Roberts: The real issue behind vanity sizing


Jay Snodgrass

Women’s sizing remains inconsistent across different brands and even across products within one brand.

Kyla Roberts, Staff Writer

Women have suffered from the crushing views of society for centuries. They are constantly pressured to fit the current beauty standards, and when they don’t, society makes them feel that they are not good enough. The popular usage of vanity sizing in women’s clothing contributes to these issues women have with their own bodies. 

Vanity sizing is when companies mark their clothing as a smaller size than it actually is. This is done so that customers feel better about themselves when shopping from them and in turn buy from them. While this benefits the businesses, it makes it incredibly difficult for women to find clothes and not want to rip their hair out while shopping for their wardrobes. To avoid this frustration, most women usually find their size in one store and then only buy from them — resulting in loyalty towards one store. 

Men’s clothing is usually sized by actual measurements, while women have to keep track of the different sizes they wear in different stores and types of clothing and this still varies. 

Companies keep making smaller sizes larger than they are. Today’s size 6 may have been a size 8 a few years ago. The sizes change as the average size of Americans increases, so it seems safe to assume that more inches will keep being added.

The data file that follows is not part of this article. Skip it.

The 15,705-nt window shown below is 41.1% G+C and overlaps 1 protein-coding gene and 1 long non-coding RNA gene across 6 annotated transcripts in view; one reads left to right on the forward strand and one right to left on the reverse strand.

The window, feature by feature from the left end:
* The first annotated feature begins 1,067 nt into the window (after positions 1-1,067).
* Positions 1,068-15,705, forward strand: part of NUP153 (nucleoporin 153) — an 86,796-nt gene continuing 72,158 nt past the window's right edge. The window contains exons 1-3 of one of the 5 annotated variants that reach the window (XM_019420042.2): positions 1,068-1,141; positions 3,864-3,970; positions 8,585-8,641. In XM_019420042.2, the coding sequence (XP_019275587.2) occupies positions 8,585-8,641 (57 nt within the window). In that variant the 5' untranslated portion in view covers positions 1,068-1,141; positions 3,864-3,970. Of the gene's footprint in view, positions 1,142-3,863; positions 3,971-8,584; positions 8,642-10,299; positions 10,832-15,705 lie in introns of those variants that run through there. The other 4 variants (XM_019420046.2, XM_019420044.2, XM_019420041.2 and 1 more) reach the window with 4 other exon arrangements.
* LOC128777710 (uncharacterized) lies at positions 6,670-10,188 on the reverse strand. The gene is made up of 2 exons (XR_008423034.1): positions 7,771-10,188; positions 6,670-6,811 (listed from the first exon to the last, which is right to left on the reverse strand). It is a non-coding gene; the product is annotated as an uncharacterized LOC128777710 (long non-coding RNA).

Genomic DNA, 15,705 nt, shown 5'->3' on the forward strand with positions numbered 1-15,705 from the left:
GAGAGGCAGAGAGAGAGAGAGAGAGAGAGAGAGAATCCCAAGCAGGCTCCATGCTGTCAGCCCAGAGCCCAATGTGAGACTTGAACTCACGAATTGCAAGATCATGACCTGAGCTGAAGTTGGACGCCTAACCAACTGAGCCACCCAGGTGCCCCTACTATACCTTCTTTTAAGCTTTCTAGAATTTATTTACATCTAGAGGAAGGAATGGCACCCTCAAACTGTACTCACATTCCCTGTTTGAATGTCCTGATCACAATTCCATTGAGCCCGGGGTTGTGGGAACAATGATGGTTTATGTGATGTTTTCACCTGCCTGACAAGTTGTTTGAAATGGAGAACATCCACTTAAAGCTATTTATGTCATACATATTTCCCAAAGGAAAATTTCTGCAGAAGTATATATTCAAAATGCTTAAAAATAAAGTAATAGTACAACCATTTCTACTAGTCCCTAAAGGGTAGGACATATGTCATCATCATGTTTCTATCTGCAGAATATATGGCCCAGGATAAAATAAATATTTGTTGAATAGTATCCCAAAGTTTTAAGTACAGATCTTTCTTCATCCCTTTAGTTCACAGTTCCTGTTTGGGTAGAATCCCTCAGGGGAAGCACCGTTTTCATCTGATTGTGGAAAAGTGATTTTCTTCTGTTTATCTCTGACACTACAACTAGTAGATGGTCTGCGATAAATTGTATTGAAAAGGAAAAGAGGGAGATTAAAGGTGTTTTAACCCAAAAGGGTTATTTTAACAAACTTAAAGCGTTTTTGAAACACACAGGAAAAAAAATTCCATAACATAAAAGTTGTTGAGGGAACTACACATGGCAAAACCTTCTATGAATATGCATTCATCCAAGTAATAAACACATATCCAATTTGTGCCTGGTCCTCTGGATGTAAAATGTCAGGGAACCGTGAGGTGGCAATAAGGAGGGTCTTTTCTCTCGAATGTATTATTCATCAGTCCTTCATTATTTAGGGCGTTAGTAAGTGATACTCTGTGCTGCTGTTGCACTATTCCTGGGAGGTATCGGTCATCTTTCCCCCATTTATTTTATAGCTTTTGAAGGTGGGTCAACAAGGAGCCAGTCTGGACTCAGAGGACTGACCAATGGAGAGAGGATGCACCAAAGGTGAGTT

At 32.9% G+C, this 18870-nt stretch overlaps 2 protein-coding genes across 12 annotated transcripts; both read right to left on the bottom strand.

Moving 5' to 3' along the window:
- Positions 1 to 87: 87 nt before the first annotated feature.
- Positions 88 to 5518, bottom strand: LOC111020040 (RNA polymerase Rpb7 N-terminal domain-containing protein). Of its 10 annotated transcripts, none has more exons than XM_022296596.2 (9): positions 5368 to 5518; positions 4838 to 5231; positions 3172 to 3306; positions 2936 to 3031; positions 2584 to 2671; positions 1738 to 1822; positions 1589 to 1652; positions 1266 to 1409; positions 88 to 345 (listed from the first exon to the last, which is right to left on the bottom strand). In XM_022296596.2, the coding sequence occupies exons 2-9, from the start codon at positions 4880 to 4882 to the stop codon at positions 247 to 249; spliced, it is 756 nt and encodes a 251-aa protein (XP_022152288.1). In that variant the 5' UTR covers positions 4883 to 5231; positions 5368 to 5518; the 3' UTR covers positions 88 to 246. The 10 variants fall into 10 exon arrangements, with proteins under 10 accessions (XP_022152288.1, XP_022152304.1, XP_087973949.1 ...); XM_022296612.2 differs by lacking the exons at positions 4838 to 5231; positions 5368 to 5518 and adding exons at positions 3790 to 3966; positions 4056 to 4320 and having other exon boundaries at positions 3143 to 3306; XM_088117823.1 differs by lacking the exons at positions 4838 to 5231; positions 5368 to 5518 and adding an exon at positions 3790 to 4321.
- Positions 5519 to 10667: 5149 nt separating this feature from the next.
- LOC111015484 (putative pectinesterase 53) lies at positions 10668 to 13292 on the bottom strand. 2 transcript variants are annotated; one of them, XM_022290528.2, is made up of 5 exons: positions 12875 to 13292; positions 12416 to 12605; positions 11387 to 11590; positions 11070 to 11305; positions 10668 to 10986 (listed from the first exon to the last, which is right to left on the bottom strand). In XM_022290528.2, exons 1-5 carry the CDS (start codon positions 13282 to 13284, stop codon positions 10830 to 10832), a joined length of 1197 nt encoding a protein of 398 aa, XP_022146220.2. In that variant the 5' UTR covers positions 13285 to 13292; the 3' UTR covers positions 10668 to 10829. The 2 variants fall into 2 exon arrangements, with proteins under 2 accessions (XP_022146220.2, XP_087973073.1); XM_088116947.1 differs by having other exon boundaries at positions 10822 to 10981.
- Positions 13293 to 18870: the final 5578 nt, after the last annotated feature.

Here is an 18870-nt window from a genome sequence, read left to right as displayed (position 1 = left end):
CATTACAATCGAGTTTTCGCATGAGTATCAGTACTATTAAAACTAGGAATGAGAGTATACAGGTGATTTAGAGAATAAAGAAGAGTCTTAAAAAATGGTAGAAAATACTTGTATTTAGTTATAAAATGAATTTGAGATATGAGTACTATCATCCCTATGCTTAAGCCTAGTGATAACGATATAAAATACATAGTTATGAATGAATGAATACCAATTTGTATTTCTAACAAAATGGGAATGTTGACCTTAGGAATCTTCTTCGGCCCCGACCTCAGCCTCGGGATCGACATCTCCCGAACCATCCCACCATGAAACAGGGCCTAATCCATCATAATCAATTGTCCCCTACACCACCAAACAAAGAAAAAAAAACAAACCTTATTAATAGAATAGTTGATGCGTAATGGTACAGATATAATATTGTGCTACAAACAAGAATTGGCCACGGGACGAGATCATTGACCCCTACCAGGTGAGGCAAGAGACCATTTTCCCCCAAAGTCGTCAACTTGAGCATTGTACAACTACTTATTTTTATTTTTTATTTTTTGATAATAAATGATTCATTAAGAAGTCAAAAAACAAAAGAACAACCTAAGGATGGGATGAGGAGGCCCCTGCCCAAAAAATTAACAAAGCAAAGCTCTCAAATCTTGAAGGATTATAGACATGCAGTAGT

The fact that sizing for women’s clothing has no rhyme or reason is a huge pain for women and only causes headaches and heartaches while shopping. However, the real issue is the shame women go through when they feel that they should fit into smaller sizes and don’t. 

Women are always told they are supposed to be small and dainty or that they need to be skinny to be pretty. Because of this, who can blame them for wanting a size small tag? However, not all clothing can be size small and it shouldn’t have to be like that. Society needs to learn to appreciate people of all shapes and sizes and not put others down for not fitting the ideal that has been engraved into us. Beauty standards fluctuate with time it is not fair for women to change themselves as the male gaze wants them to. 

Vanity sizing is a marketing scheme. It brings in business profits, which means that unfortunately, it is highly unlikely these businesses will change to a universal sizing chart that reflects the actual sizing of clothing; however, it needs to be changed nonetheless. Vanity sizing messes with the heads of female consumers and only builds onto the unhealthy societal pressures women feel daily.